I am not a big Star Wars fan, so take my review of the final act with a grain of salt. (I mean the final act of the original nine-episode storyline of course. This lucrative franchise will be milked with spinoffs until the next millennium.) I enjoyed the first trilogy (episodes 4, 5, 6), absolutely hated the first film of the second prequel trilogy (episode 1), so much so that I completely skipped episodes 2 and 3. The first film in the final trilogy (episode 7) got good reviews, enough that I went to see it and quite enjoyed it. I then watched episode 8 and was disappointed again and was now ambivalent of seeing the latest release but decided to do so due to a combination of staying with people who were going to see it and curiosity about how the story line would end. We ended up seeing it at 8:45 on Christmas day morning which had the benefit of the theater being largely empty even though we were watching it on an iMax screen.
(Q: Why were the nine films made out of order? A: In charge of scheduling, Yoda was.)
My review will not please those who are die-hard fans. Verdict on the film? Kind of meh. For me, the problem with all these films are the long fight and chase scenes that make the film much longer than they need be and the poor writing of dialogue. During the interminable fight and chase scenes, I would get bored and be waiting for them to end to that the story could move along, but when they did, the dialogue was so clunky that I began to get irritated and wish for some fight and chase scenes to distract me from it.
These films are not doing Adam Driver any favors as far as his acting credentials are concerned, even though they must be lucrative. I first saw Driver in a film in episode 7 and wrote about how his character of Kylo Ren looked “like a sullen teenager who is about to burst into tears because he has had his cellphone taken away and been grounded by his parents for the weekend.” My appreciation of his acting rose considerably with his performances in BlacKkKlansman and The Report but here he was back again with the sullen teen act. Would it kill the writers to give him a wider range of emotions and maybe even have him crack a smile or make a quip once or twice? In fact, the villains were all one-note characters and even when one of them behaved surprisingly, there is no backstory whatsoever to explain their behavior. It seems to be just thrown in for the sake of creating a surprise. And of course one has to overlook all the plot holes and contradictions and the fact that the mystical powers of the Force that some characters have seem to come and go and change without any explanation.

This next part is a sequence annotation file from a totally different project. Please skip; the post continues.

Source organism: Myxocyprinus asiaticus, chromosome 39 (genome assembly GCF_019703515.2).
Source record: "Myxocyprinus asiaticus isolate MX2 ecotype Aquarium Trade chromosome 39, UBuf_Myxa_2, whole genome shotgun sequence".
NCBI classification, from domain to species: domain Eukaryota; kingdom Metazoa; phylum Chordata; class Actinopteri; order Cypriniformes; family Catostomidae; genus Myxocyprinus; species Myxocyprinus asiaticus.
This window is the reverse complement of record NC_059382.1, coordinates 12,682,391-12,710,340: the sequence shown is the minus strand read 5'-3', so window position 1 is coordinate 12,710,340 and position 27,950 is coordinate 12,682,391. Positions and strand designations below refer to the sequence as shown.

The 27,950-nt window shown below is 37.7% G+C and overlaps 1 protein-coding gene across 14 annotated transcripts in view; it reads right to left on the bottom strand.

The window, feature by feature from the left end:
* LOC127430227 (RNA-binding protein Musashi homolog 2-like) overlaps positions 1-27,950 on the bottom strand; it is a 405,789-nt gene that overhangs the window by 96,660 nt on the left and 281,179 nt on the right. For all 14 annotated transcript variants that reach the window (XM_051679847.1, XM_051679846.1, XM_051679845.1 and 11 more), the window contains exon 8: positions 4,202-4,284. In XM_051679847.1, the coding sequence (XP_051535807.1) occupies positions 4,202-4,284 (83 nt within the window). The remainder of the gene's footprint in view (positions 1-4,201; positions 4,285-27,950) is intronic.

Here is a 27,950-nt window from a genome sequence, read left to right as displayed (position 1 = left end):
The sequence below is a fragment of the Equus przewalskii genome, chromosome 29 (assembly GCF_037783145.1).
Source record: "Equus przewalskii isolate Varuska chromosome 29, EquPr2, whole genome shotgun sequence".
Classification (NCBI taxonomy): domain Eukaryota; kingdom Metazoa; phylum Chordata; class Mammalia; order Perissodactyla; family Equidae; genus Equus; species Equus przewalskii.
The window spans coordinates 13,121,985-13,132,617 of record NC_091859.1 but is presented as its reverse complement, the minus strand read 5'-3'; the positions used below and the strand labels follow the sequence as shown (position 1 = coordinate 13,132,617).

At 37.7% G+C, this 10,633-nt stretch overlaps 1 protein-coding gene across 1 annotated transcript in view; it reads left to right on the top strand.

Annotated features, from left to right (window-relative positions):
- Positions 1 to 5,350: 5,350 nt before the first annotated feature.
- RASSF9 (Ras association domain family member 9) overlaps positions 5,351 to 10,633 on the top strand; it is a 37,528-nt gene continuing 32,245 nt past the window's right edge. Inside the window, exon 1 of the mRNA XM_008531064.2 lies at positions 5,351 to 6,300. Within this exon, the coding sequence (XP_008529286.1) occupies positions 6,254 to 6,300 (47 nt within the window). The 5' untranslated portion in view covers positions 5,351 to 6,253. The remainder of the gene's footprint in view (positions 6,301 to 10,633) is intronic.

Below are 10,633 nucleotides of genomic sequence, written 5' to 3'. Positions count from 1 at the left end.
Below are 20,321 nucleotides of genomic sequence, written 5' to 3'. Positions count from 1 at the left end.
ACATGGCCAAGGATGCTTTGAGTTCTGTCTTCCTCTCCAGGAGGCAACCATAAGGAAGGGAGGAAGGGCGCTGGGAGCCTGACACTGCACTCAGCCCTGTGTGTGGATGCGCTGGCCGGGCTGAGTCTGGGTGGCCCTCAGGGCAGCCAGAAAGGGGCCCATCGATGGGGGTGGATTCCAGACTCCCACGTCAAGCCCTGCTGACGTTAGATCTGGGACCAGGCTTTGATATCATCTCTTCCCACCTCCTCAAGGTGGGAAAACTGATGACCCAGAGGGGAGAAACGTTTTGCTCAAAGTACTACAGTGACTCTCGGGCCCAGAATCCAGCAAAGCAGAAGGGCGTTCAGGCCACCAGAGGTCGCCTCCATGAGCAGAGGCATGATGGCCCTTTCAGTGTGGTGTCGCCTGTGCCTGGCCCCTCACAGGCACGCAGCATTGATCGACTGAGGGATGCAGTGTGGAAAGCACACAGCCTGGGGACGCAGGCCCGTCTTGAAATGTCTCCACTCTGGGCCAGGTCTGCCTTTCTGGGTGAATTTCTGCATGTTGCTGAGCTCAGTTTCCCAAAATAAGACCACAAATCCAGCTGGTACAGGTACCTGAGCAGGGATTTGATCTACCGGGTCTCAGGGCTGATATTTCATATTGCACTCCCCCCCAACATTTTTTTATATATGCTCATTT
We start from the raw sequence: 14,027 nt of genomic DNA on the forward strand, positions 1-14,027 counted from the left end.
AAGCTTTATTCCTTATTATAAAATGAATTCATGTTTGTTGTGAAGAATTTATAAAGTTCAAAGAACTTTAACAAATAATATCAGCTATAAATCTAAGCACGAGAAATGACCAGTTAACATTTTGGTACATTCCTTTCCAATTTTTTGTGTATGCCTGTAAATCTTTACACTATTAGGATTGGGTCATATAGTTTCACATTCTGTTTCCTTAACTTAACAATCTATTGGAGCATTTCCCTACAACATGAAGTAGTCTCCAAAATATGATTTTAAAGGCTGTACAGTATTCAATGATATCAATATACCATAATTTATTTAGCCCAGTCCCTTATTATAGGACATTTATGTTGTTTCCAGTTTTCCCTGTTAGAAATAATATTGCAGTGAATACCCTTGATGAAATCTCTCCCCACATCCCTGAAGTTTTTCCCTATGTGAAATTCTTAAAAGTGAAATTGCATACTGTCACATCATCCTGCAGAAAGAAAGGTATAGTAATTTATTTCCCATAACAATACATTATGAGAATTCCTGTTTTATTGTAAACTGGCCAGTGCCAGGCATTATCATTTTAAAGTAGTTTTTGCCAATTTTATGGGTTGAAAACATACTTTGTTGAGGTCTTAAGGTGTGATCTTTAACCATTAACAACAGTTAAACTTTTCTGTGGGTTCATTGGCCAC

As to the main heroic characters of Rey, Finn, and Poe, they were ok, and the droids provided the usual comic relief. Rose, who seemed in episode 8 to promise playing a larger role, largely faded into the background this time in favor of two new female characters whose introduction was not well motivated and who at the end remained ambiguous. Actor Carrie Fisher had died before filming but her appearance using archival footage and CGI was done well so that you would not have known that she was not actually on the set. It was fun to see Billy Dee Williams reprising his role from the first trilogy.
Given how popular this film was bound to be, there were a lot of previews before it began. There were about ten that lasted for about half an hour, and they were all films that were high action with loud bombastic soundtracks so that by the time the film started I was already suffering from visual and audio fatigue. I also noticed that most of them (Top Gun, Dolittle, Mulan, Wonder Woman, Black Widow, and the latest Bond film) were sequels or remakes or spinoffs of popular earlier films, a tribute to the power of studio accountants over the creative artists.
Here’s the trailer.